I get messages daily asking me about information on Suicide Girls, booking in with me or tips in general – too often, though, I am receiving messages from girls hurt, angry and upset with how they’ve been treated on a photoshoot by a creepy photographer. Too many times I have photographed someone after years of hiatus with their modelling ambitions because of something nasty or disgusting someone has said or done to them. Just today, someone who was interested in shooting with me finally got back to me to let me know she’d changed her mind, she just couldn’t deal with the gross, ‘perverted men’ disguised as photographers that this industry invites.
I do question why so many male photographer get into shooting ‘glamour’, especially when there’s no money in it any more (most of these photographers work for free) and no Lads Mags to get published in. Nude photography is something I fell into and slowly my work progressed into what it is now – it just so happened that that journey led me to Suicide Girls. However, I regularly have men contact me either totally out of the blue, or they currently shoot landscapes and they want to get into shooting for SG or nudes in general….Why? Where did you make the link from landscapes to nude women? I can’t help but think it’s often just an excuse to get to be around nude women.
This acceptance of inappropriate behaviour has been going on for far too long and it’s not just nude modelling – we all know the stories that have received coverage in the media with photographers over-stepping the boundaries, harassing and even raping, kidnapping and murdering young women and yet, sometimes, these warnings make no difference. People still want to work with those photographers because their work is good – people still want to see Chris Brown perform because they like his songs. Why do we constantly excuse men for their crimes because of their talent in other areas? You only have to look into cases like Brock Turner and see that men with talent are allowed to do as they please with women because we are less important, as human beings, than their skills are.
This is an open letter to new models, experienced models who have learned to keep quiet and women in general. I’m not saying this to scare you. I’m saying this to educate you, be aware of the darkness that surrounds the industry so you can stay out of the shadows and make intelligent, careful decisions about who you work with. Know yourself and what you want before you allow others to decide those things for you. I work pretty exclusively with Suicide Girls these days and there is an amazing support network there – even though SG is a submissions based site and usually have nothing to do with the shoot process until after it’s done, if you have issues with a photographer you’ve shot with please do tell them. Whether they’re new, established or even Staff they will listen to you. Whether you paid the photographer or not, they will listen to you. Even if nothing comes of it, speak up. You don’t have to put this out publicly – I know lots of you are scared of the backlash from photographers, their supporters and fellow models that have had different experiences but maybe your complaint isn’t the first. Even if it is, maybe it won’t be the last, but without your story no one will be any wiser.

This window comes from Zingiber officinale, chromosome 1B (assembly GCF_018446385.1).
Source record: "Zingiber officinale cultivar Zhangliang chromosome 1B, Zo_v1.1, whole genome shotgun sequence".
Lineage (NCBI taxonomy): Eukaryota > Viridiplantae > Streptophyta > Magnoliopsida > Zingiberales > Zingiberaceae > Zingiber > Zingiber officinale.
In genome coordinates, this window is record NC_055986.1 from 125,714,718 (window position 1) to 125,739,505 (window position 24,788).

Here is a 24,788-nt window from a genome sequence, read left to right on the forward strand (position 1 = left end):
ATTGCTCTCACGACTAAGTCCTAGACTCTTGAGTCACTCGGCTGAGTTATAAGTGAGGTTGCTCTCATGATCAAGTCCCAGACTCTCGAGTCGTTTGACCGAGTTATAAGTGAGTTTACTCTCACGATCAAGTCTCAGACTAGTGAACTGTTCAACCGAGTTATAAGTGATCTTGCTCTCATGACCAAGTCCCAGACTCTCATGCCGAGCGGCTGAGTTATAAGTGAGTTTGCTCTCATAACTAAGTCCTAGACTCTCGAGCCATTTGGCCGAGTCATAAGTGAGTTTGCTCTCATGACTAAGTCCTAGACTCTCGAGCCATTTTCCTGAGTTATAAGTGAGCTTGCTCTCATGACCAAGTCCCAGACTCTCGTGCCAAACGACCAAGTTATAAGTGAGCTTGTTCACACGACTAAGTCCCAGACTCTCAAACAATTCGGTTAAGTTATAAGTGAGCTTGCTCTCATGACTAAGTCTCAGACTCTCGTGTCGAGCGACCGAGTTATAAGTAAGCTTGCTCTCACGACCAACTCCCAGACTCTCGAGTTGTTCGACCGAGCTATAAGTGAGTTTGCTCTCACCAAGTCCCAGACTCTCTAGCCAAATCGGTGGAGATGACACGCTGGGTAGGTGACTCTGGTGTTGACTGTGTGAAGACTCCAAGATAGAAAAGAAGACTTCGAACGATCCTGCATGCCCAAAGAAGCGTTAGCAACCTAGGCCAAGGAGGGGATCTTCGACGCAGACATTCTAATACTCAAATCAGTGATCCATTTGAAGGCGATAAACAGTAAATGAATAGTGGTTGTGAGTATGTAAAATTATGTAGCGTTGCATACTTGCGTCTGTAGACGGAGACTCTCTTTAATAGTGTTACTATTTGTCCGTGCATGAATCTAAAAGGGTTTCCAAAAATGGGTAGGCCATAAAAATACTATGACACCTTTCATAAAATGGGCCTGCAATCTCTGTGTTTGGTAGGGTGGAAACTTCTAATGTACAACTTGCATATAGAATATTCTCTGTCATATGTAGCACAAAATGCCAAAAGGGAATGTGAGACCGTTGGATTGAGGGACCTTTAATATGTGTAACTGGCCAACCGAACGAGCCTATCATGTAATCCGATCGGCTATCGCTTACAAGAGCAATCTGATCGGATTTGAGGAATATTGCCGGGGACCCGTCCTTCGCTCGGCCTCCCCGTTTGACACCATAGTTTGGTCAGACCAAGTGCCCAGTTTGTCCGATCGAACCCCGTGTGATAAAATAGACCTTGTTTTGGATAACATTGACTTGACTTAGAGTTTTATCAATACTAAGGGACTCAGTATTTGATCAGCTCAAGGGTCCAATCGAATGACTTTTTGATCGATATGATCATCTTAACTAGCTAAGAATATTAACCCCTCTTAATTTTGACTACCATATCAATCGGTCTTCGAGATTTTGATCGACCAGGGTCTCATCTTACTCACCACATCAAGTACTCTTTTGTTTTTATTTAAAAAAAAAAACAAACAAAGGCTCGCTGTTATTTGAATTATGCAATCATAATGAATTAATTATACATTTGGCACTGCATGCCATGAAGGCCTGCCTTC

If you’re new to modelling, please, please, please do your research about who you want to shoot with. This is particularly important when you start out as many girls fall into these traps and put up with things they shouldn’t because they wrongly think its the way things are. These types of abusers prey on the vulnerable, they know who to push and who not to and hopefully after a couple good shoots behind you, you’ll be able to spot the ones you should avoid. Word of mouth reviews are probably going to be your best friend and whilst you shouldn’t believe everything you hear, please do be aware that if someone has ten good reviews and ten bad reviews that, you should still consider where these bad reviews have come from and what the pattern is. A lot of photographers will have raving reviews from experienced, well known models (those which the photographer thinks they’re lucky to work with so won’t push their luck because they know they would be shut down if they even tried) but riddled with negative reviews from first timers (those they think are below them, don’t know any better, easier to persuade with less understanding of the industry) and I just think that’s really shitty. It reminds me of the typical situation with someone being nice to you on a date where they’re trying to impress you but an asshole to the waiter, it shows their true colours and speaks volumes. Respect is respect and everyone deserves it.